Owen Gibson links to the “Latest take on novichok charges from @VikramDodd here including this line: Sources said the two men were believed to have worked for Russia’s GRU secret service.” That’s Vikram Dodd’s reporting for The Guardian, Novichok poisonings: police name two Russian suspects. More on that from BBC News, Salisbury Novichok poisoning: Russian nationals named as suspects. Tweets Oz Katerji, “Vladimir Putin's men committed an act of chemical warfare on British soil. What are we going to do about it? Like Putin's murder of Litvenenko, Russia won't comply with legal requests. Does the government finally think it is time for increased sanctions?”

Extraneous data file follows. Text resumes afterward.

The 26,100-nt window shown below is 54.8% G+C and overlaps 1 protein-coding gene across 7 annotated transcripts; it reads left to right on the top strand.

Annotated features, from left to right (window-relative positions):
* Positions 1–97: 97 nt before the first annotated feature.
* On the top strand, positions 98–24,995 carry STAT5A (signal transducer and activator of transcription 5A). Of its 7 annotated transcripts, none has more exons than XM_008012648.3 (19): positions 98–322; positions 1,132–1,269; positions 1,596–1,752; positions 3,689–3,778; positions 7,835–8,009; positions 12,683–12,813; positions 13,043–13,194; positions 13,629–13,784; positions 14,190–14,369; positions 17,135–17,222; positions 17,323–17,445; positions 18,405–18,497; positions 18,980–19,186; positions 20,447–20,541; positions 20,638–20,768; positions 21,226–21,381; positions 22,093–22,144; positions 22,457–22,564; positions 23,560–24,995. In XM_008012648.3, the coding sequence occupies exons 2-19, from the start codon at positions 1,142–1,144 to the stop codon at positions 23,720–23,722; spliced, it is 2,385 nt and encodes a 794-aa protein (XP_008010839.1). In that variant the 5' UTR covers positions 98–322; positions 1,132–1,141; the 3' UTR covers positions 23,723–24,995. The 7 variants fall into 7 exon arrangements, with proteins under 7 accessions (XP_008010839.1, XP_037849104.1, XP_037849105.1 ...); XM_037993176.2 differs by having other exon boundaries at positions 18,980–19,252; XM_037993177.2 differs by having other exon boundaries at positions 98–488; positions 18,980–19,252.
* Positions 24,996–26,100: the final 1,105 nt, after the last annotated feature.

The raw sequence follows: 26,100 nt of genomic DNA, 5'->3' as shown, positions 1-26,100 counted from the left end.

No place like home
Finally, some good news, and Josh Campbell sets it up perfectly: “Need a break from the ongoing national saga of people without brains, heart, or courage? Try this awesome FBI story on for size.” Thirteen years after the iconic “Wizard of Oz” ruby slippers were stolen from a Minnesota museum, the F.B.I. has found them, but the search for those responsible continues, reports CNN’s Emanuella Grinberg. “Click your heels together, wait 13 years, and the FBI will find the purloined ruby red slippers, but not in Kansas anymore,” as Michael E. Clark says.